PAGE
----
Growing up in a Southern Baptist church in rural Oklahoma, I’d never heard of, let alone observed, an Ash Wednesday service. When I did finally hear about this special day set aside to observe the beginning of the Lent season, it was always under the umbrella of the Catholic faith, which as a good little Baptist boy meant I had to turn my nose up at it and pretend it was just another one of “their” silly rituals. Turns out, this ol’ Baptist boy was wrong.

Ash Wednesday represents a commencement, a beginning, or for football fans, a kickoff. Think about it- the two football teams could just go flip a coin, decide who gets the ball first and start taking snaps from the 50 yard line; but where’s the fun in that? Instead, there is grand kick off, the ball soaring through the air, charging onlookers with unbridled excitement and anticipation before and it lands in the arms of some poor soul. But that kickoff represents the beginning of a grand event (if you’re a fan), and Ash Wednesday is likewise the kickoff to a grand, albeit sobering, event, the Lent season.

Lent is a time for Christ followers (Christians) to look inwardly and identify some of the regular habits that bring about sin or hinder growth as a Christian and turn from those things. That may mean abstaining from eating a particular food (fasting), abstaining from particular hobbies or past-times to make room for prayer, or even taking up habits that weren’t a part of daily life, like extended study of scripture, or meditation on the person and works of Jesus. Beginning on Ash Wednesday and leading up to Easter Sunday, we have 40 days (excluding Sundays) to really tune in to what the Christian faith is all about, faith and repentance.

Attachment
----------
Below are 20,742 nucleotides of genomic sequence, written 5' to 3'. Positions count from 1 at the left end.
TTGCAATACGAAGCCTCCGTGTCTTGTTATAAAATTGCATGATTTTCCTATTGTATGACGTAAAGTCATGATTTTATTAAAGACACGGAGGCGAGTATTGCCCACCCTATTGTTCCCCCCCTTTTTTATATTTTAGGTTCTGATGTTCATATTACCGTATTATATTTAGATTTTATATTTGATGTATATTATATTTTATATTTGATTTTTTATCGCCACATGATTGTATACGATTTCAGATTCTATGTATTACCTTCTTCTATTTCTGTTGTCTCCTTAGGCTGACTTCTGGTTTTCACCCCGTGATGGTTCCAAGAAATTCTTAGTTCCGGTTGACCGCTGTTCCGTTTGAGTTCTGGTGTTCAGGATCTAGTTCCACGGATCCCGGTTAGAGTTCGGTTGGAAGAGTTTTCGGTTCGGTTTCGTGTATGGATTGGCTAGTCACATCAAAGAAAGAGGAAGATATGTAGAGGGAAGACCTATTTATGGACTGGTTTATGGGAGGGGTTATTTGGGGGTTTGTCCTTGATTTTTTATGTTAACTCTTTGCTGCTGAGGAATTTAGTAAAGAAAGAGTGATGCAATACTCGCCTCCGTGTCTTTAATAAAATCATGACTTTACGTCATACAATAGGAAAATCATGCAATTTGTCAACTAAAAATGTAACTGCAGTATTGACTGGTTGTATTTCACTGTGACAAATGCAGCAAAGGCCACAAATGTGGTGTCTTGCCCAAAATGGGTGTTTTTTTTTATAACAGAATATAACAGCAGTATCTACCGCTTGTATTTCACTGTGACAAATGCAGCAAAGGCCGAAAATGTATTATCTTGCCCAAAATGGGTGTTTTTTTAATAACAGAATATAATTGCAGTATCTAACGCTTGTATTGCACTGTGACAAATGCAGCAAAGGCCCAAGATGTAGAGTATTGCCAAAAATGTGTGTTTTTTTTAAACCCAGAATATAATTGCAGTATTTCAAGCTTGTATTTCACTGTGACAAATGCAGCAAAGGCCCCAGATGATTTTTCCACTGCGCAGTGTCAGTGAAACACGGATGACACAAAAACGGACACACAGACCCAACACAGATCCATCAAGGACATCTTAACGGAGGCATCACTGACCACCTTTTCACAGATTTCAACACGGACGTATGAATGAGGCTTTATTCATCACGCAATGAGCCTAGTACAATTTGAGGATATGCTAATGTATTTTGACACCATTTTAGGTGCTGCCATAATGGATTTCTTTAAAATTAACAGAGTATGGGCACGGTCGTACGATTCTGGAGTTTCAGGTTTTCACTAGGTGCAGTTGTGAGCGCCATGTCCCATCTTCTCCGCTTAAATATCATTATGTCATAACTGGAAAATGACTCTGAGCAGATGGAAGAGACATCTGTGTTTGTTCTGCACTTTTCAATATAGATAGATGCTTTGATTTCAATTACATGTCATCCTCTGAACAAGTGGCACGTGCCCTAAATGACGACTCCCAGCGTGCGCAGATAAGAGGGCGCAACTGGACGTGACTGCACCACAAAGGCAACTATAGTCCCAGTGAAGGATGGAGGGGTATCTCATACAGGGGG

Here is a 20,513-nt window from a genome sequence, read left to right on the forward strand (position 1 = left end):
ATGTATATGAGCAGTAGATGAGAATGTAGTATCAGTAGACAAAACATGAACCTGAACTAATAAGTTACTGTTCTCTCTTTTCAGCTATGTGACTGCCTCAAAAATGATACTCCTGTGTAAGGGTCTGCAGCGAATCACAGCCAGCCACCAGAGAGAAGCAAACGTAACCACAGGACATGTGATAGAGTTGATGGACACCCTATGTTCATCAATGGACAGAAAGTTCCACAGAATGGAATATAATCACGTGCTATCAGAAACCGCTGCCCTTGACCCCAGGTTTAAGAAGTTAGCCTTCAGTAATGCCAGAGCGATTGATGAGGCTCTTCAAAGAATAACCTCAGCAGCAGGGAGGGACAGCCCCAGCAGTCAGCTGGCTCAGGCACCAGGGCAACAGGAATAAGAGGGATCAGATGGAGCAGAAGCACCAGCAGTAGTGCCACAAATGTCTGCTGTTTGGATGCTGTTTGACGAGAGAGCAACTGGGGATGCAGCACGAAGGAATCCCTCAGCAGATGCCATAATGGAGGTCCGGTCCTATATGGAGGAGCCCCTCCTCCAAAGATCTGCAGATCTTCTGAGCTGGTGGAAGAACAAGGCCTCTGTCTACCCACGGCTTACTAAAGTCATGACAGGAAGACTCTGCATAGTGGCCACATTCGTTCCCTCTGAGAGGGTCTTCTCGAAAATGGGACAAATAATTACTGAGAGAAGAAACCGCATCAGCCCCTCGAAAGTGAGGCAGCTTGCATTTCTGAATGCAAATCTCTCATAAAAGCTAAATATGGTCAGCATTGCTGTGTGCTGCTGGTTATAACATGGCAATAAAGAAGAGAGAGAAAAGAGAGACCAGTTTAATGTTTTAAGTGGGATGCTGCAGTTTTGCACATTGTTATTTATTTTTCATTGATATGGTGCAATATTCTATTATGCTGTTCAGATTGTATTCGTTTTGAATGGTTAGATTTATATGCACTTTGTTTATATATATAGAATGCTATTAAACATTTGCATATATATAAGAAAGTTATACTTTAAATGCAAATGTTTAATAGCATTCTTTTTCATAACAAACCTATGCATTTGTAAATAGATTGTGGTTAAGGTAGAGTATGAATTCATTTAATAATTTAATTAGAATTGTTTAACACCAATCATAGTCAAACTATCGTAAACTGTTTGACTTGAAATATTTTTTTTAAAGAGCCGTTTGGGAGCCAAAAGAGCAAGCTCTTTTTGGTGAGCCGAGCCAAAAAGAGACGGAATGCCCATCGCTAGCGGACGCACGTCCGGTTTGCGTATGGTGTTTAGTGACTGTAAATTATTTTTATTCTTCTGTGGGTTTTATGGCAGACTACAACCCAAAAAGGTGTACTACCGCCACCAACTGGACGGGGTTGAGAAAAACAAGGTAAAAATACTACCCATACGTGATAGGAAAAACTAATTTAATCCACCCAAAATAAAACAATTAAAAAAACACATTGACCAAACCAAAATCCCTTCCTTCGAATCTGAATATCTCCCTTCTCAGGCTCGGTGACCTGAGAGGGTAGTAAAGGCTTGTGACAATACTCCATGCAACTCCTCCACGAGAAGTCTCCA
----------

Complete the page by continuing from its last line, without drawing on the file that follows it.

Ash Wednesday is a glorious kickoff to a season of faith and repentance; and Catholics aren’t the only ones who are called to embrace that.  We stinky ol’ Baptists, Methodists, Presbyterians, etc., etc., are commanded to shed the desires of the flesh and put on Christ (Rom. 13:14). So let’s do that. Let’s embrace this kickoff by coming together and grieving the fact that the God-man, Jesus, had to be slaughtered on the cross to purchase our forgiveness. But let’s likewise be filled with unbridled excitement and anticipation as we prepare to celebrate that moment 2,000 years ago, when the stone obediently rolled away from the mouth of the tomb to reveal the risen and triumphant Christ. “Oh death, where is your victory? Oh death, where is your sting?” (1 Cor. 15:55)